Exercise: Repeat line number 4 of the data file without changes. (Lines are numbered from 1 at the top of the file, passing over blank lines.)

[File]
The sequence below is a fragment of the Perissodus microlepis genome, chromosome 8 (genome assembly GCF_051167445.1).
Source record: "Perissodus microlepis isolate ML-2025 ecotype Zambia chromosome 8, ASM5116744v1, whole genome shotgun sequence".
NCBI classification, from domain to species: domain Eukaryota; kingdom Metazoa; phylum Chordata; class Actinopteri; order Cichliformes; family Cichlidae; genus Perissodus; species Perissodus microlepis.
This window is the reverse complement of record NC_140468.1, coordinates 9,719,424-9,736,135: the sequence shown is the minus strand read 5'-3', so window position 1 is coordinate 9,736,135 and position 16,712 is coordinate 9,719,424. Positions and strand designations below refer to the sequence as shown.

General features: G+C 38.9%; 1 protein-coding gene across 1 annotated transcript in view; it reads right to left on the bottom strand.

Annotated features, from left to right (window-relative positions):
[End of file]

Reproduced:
This window is the reverse complement of record NC_140468.1, coordinates 9,719,424-9,736,135: the sequence shown is the minus strand read 5'-3', so window position 1 is coordinate 9,736,135 and position 16,712 is coordinate 9,719,424. Positions and strand designations below refer to the sequence as shown.